By Jonathan Comey
Cold, Hard Football Facts Beer Runner
Hot off the heels of our opening-game success (Colts and the under
), we bring you four more thoughtful selections for the traditional Sunday games (Monday night previews to follow on Monday).
Each week during the season, we look the six most competitive games of the week. Using only our Quality Stats as a guide (click here for a refresher)
, the Cold, Hard Football Facts emerge and a projected score comes to light.
This particular Friday Beer Run offers an intoxicating mix of upset specials, cases of whoop-ass and enough analysis to leave you drunk with knowledge.
And if the Cold, Hard Football Facts are wrong, well, we don't want to be right.
To the picks!
The Patriots must be slightly embarrassed at all the attention
they've gotten. On paper, they're no better for this game than they've
been for most of a half-decade -- yet they are favored by an outlandish
6½ points on the road against a 2006 playoff team.
So, forget betting on the Pats to cover. The better question is
whether they're actually going to win the game. The Patriots are a team
that thrives on making the most of their opportunities, but their No. 4
scoreablility ranking goes up against the Jets' No. 4 Bendability. The
Pats should have the better of it on the lines, although the loss of
Richard Seymour is a big one.
While the Patriots are a team in flux right now (Harrison out,
Moss maybe, a slew of new players), the Jets have had maybe the least
jarring offseason of any team. With their entire offense a carbon copy
of last year's they should be in midseason form, and that's no small
advantage -- especially when considering these teams split the series
and both games were decided by a score or less.
In 2003, the Pats went on the road to play an AFC East foe with
their emotional leader at safety (Lawyer Milloy) shockingly and
suddenly removed from the mix. The score? Bills 31, Pats 0. Will that
repeat itself again? Not the score, but the outcome.
Final score: New York Jets (+6.5)
24, New England 23
CAROLINA AT ST. LOUIS
These are two teams that are pretty good in the trenches, middling in the secondary, and with one dominating receiver apiece -- Torry Holt for the Rams, Steve Smith for the Panthers. Outside of Indianapolis, they're as good as you get.
But the Rams have two things going for them that the Panthers don't: home-field advantage, and RB Stephen Jackson. Give the Rams three points apiece for those huge edges, and the Panthers are going to have to play their asses off to win this one.
St. Louis did have a terrible run defense last year (4.88 a carry allowed, 30th), but a top-notch pass rush (4th in negative pass plays produced). Can the Panthers, with their underwhelming tandem of DeAngelo Williams and Deshaun Foster, take advantage while keeping Jake Delhomme upright and mistake free?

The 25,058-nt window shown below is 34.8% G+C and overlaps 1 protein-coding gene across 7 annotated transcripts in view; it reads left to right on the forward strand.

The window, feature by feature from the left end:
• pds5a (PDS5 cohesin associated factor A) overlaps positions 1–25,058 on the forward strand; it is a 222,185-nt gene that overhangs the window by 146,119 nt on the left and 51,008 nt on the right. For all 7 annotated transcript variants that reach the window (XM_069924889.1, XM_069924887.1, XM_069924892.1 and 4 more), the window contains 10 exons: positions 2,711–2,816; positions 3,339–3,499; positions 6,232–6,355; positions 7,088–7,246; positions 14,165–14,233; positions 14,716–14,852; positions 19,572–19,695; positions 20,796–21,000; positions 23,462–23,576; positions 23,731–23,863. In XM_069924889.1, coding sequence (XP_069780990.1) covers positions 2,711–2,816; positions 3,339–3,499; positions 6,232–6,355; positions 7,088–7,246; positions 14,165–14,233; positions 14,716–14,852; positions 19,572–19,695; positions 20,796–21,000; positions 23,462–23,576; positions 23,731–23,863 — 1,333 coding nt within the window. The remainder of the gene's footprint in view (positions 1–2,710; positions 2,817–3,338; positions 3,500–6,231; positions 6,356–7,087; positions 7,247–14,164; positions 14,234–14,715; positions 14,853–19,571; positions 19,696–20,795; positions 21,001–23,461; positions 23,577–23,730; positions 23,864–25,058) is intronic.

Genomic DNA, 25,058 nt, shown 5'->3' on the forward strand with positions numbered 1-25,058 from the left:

When it comes to the red zone, it'll be interesting to see how the scoring-challenged Panthers (29th in Scoreability) do against the bend AND break Rams (28th in Bendability).
Final score: St. Louis (-1) 24, Carolina 19
TENNESSEE AT JACKSONVILLE
The Cold, Hard Football Facts are higher than most on the Jaguars and lower than most on the Titans, so you can imagine which way this one will go.
Everything but the Vince Young highlight reel points to Jacksonville. The Jags' dominating O-line (2nd) against the Titans' terrible D-line (32nd) is a huge mismatch. So is Tennessee's 24th-ranked passing game (in YPA) vs. the Jags' No. 4 pass defense (66.8 passer rating against all opponents last year).
The Jags' passing game might be average (15th), but the Titans' pass D was worse (25th) -- and that was with Pacman Jones to at least make some big plays.
Vince Young is a heck of a winner and an exciting young pro, but just as Reggie Bush found out against the Colts Thursday night, there's still a way to go before the play catches up with the hype.
Final score: Jacksonville (-6.5) 34, Tennessee 15
CHICAGO at SAN DIEGO
The Bears are the unquestioned class of the NFC, which is kind of like being the toughest kid at sewing camp. Meanwhile, the Chargers were the class of the league, right up until they choked on a hairball against an outmatched Patriots team in last year's AFC divisional round.
If the Thursday night opener is any indication, the Chargers will be embarrassing the Bears and taunting them with chants of A! F! C! as they leave the field.
But the Bears have a good chance to win this one, if for no other reason that the Chargers don't force turnovers. The Chargers, despite playing with huge leads for much of the 2006 season, were 17th in interceptions (16) and 12th in fumbles recovered (12).
Chicago did just about everything well last year except for hang on to the ball, and when Rex Grossman was error-free the Bears were tremendous. How good? In the 11 games last year including postseason when he had one turnover or fewer, the Bears went 11-0 and outscored opponents.367-143. Wow.
Of course, the Chargers are better than the teams Chicago feasted on last year. And they're at home. But their No. 1 scoreability will be sorely tested by Chicago's No. 3 bendability -- the Chargers will likely be settling for field goals, and the Bears will be getting touchowns.
Final score: Chicago 28 (+6), San Diego 23